NJ Fishing Report
Man, what a pretty lame winter fishing season for most Jersey anglers, as the offshore wreck blackfishing, ling fishing, and cod fishing was overall pretty quiet. There was a little upswing in cod fishing at the end of January into early February which may mean there could be some activity in March. But enough of the rough reports, there’s much promise to be had in March! First off, backwater striped bass fishing reopens where bays and inlets can now be targeted to catch bass with a two fish limit, one between 28 and 43 inches and one over 43 inches. Winter flounder season also reopens with a 2 fish bag limit and 12-inch minimum size. Blackfish season however is closed until April 1st. Now that the spring is here, don’t forget to register for the mandatory NJ saltwater fishing registry at http://www.nj.gov/dep/saltwaterregistry/ It’s free and it literally takes about 30 seconds to complete.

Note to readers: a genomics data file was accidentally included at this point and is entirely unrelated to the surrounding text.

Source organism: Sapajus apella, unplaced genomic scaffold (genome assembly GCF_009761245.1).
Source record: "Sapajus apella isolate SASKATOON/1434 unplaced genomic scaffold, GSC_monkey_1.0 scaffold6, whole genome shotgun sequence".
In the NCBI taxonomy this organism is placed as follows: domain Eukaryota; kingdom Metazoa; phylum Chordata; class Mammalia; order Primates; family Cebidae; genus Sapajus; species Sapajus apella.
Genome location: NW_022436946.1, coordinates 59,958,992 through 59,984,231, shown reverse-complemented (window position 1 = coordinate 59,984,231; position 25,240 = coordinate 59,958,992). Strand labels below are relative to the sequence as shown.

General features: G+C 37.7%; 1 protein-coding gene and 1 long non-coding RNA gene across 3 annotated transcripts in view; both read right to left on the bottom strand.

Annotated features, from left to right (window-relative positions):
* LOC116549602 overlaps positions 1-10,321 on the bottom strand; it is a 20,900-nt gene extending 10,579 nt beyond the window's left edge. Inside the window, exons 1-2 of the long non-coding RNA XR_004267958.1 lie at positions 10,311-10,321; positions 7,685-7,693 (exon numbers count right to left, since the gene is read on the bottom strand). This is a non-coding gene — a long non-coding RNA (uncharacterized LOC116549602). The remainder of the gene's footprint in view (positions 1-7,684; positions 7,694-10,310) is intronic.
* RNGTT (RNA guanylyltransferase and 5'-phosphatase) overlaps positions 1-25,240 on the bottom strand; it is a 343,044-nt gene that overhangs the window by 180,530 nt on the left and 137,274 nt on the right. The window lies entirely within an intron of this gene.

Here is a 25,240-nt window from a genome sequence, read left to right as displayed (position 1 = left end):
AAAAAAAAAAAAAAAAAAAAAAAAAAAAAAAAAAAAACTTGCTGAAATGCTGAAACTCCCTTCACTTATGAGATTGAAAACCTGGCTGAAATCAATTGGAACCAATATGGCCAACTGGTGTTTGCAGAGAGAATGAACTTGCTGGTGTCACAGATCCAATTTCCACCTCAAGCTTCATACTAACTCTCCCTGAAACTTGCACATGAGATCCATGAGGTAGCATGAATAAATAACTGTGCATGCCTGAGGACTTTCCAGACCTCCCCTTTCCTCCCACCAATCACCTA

As striper season reopens in the bays, Raritan Bay should be a hot spot to find the early season stripers migrating way back into the shallow flatwaters outside Morgan Creek and Keyport in order to warm up and feed on worms and clams. Most of the bass that push in during March and early April are short in stature, generally ranging from 20 to maybe 29 inches, but when they do move in, they usually come in numbers. Once setting up on a clam chum slick, bass will follow the scent on the moving tides right to your clam baits, set out on fishfinder slide rigs and size 5/0 Octopus circle hooks. A good day out clamming can get you into double digit amounts of shorty bass, and an added bonus when chumming with clams back on the flats is that there may be some winter flounder presence in the area. Set four rods out rigged for stripers, then put another three or four out rigged with size #6 Chestertown hooks or Mustad #3301A hooks and small bits of clams or bloodworms for any flounder which may come up into the slick. Keep that chumpot working, shaking it to dole out the clam pieces into the running tide and don’t be afraid to hang two or more pots off the bow. Late in March, its very possible that the first wave of blues might come through as it seems they have bene showing up earlier and earlier in each of the past 5 years. Be ready with some bunker chunks or topwater poppers in case the choppers move in. Northern Coast Flounder pounders left Shark River in December with the flatbacks still chomping on worms and clam baits, and that bite may just be ready to go as soon as the season reopens on March 1st. Historically, Shark River was the spring hot spot to find flundies and last year’s resurgence of fish may just have historical hot spots like the Tennis Courts, L-Street Pier, the ICW Channel and mussel beds could all be holding early season fish. If you have access to a boat or kayak, definitely set up on a clam chum slick to pick away at the fish but you can equally target them by casting from the pier or bulkhead. Striper anglers looking for a scrap can try out the Navesink and Shrewsbury River systems to see if any have pushed in to warm up in the relatively shallow waters. If the surf waters breach 45 degrees, clammers will try their luck at Sandy Hook, Monmouth Beach, Cliffwood Beach, Union Beach and Spring Lake to see if linesiders are cruising up the coast. Wreck fishing in the Mud Hole has been pretty slow this winter, but March’s spring temps may get cod, pollock and ling all on the bite. Look to work the 150 foot depths with fresh clam baits or bergall strips to tempt the bottom dwellers into a bite. There had been a presence of Boston mackerel in the area of the Mud Hole in February and March is usually when the macks come running into the area in some numbers. Look to drop Christmas tree type tube rigs down for macks, usually fitted with green, orange and yellow tubing with an Ava 27 jig on the end to use as weight. Drop down the rig and reel it up at a slow pace, or lightly pull the rod up and down in a slow jig sweep to get macks to pounce on the lures. If you do get one mack on, leave it down there and wait until you feel two or three on the rig to maximize your catch. Central Coast You know the routine by now - stripers and flounder. All winter long, anglers in the know had been working the Oyster Creek area waters to toss plugs and soft baits to resident bass that have been weathering over in the warm waters of the Oyster Creek nuclear power plant outflow. When the bass season opens in March, you can find those fish hanging out at the delta mouth of the creek, and even more importantly, there’s a chance you can tangle with winter flounder as they should be pretty stacked up in the creek, warming up and feeding in the high 50-degree waters. The historic first “legitimate” back bay stripers re usually caught around Graveling Point in Great Bay where sandworm and bloodworm baits get hit by shorty fish moving up into the Mullica River through Great Bay. In Island Heights, winter flounder will also be moving into the Toms River where action can be had off the Gazebo area as well as the boat docks. White perch fishing is usually red hot in the Toms River in early spring where bloodworm bit baits on small pill float rigs can catch plenty of fat whiteys up to 2 pounds during the evening hours into the night. Last year, flounder fishing was super off the Mantoloking Bridge and up into Silver Bay at the outside of the Point Pleasant Canal. Morning trips with my friend BK put up double digit catches of flounder up to 3.5 pounds and it would be amazing to see that fishery occur again this year. Offshore Cod fishing had an injection of quality action in late January, though the bite was well north off of Long Island. Jersey anglers picked away at cod at the Shark River Reef and off shipwrecks in the 15 to 40 mile range, with a lot of sub legal fish up to larger fish in the 5 to 15-pound bracket with an occasional steaker of 20 pounds plus. Pollock also spiced up some of the offshore wreck catches as did a blackfish here and there but overall the offshore wreck scene left something to be desired. The good news is that the warming waters of March and early April should have the offshore wrecks heating up with feeding cod, pollock and ling again. As we wait waters to warm up a bit, come check out my new online fishing show – Saltwater Underground – which is found at https://www.tackledirect.com/saltwater-underground.html ! It’s a solid fishing show filmed mainly in the NJ/NY area, and no doubt, it will warm you up for the 2018 saltwater season!